It's almost impossible to love your own cats without wanting to help other cats. It's just in our nature. It doesn't take away anything from our own cats, and makes us grateful to have them.
Ways to Help Other Cats
- Volunteer at a Shelter
Shelters and Sanctuaries are always in need of volunteers, and the work can be rewarding, if heartbreaking at times. Volunteers may clean cages, do laundry, play with kittens, or hold, cuddle, or brush older cats. In short-staffed or busier shelters, you may even help with adoption paperwork. The biggest danger may be that you'll end up adopting another cat or more. But our bond with our cats is not threatened by caring for other cats.
- Join a Cat Rescue Group
If you have only one cat at home, you may want to try fostering another cat. A lot will depend on both you and your cat, as you don't want to threaten her security if having other cats come and go cause her stress. An alternative would be to help out at Adoption Day Events, routinely done on weekends at participating pet stores, such as PetSmart.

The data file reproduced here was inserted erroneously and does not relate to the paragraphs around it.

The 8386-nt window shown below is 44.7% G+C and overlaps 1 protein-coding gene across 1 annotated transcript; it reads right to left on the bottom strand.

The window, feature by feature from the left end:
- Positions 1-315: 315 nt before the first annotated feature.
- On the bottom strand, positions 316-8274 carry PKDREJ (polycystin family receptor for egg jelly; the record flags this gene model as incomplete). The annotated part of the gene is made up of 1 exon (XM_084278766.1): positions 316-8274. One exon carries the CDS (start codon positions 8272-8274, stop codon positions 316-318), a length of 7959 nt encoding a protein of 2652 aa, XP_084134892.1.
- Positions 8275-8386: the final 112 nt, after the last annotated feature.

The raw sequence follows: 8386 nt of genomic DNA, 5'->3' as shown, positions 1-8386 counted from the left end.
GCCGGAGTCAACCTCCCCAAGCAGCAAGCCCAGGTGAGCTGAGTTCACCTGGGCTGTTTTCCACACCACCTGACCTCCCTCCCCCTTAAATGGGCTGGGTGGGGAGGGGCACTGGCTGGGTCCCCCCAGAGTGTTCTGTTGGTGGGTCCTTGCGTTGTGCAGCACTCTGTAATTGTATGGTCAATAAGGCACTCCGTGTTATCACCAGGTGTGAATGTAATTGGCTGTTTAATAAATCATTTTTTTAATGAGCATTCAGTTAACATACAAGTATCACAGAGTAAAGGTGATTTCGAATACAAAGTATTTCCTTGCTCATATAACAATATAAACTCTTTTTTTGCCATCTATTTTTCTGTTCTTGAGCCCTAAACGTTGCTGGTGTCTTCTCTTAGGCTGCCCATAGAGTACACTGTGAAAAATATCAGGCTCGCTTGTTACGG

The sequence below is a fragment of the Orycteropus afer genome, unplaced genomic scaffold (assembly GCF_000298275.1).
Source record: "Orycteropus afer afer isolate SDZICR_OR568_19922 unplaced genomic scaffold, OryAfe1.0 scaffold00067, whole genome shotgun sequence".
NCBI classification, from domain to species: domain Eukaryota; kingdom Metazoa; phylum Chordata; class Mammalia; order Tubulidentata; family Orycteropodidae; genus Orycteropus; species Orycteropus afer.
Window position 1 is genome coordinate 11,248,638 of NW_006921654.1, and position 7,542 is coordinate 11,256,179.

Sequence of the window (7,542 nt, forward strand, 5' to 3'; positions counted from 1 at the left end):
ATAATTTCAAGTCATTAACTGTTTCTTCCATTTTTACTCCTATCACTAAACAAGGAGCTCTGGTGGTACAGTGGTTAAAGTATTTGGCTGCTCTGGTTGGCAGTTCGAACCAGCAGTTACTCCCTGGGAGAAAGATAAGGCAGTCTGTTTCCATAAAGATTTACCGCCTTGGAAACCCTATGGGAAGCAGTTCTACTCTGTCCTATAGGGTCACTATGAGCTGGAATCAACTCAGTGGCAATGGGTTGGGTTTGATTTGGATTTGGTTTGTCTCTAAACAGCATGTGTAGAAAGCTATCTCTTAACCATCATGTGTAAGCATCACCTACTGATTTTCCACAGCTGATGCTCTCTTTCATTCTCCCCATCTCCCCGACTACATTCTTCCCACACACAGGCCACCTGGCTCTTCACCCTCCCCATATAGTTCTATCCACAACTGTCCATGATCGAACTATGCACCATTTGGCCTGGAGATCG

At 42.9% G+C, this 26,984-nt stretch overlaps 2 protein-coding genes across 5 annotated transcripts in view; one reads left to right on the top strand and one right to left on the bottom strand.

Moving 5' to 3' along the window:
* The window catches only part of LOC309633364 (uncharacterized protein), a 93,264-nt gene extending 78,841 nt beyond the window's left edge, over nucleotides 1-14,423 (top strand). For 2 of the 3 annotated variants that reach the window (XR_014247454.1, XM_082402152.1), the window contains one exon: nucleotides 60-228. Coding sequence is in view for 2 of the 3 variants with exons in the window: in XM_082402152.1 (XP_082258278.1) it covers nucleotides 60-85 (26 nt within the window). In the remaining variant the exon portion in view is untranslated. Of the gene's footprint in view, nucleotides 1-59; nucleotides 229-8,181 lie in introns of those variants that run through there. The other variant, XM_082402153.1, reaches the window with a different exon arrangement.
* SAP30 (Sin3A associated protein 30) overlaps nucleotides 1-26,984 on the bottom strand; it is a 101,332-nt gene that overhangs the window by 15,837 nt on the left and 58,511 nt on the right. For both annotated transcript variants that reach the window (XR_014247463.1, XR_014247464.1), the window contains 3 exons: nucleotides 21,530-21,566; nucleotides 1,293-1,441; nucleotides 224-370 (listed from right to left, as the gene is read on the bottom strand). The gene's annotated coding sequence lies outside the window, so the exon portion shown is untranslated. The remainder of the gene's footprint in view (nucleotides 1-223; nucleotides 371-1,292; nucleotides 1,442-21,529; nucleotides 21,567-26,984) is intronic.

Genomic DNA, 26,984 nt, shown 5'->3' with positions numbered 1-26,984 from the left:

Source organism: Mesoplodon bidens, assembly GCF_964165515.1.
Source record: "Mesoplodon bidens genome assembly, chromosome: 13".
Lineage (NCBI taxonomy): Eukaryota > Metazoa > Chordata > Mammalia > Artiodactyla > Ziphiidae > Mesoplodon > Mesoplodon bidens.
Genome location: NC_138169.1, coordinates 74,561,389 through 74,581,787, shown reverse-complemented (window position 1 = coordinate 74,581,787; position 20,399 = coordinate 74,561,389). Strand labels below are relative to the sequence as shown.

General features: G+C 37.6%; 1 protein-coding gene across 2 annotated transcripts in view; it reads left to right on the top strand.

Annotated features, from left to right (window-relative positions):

- Join a TNR Group
Except for spay/neutering our own cats, TNR (Trap-Neuter-Return groups are the best way to help overcome the over-population problem of feral and stray cats. TNR groups feed feral colonies to help earn their trust. Cats are then trapped and taken to participating veterinarians, for spay or neuter, testing for FIV and FeLv, and given the Core Vaccines. The cat's ear is then "tipped," i.e., a small triangular piece is snipped off to let other TNR folks know that cat has already been trapped. The cats are then returned to the feral colony. Alley Cat Allies is an outstanding group with loads of educational material about TNR.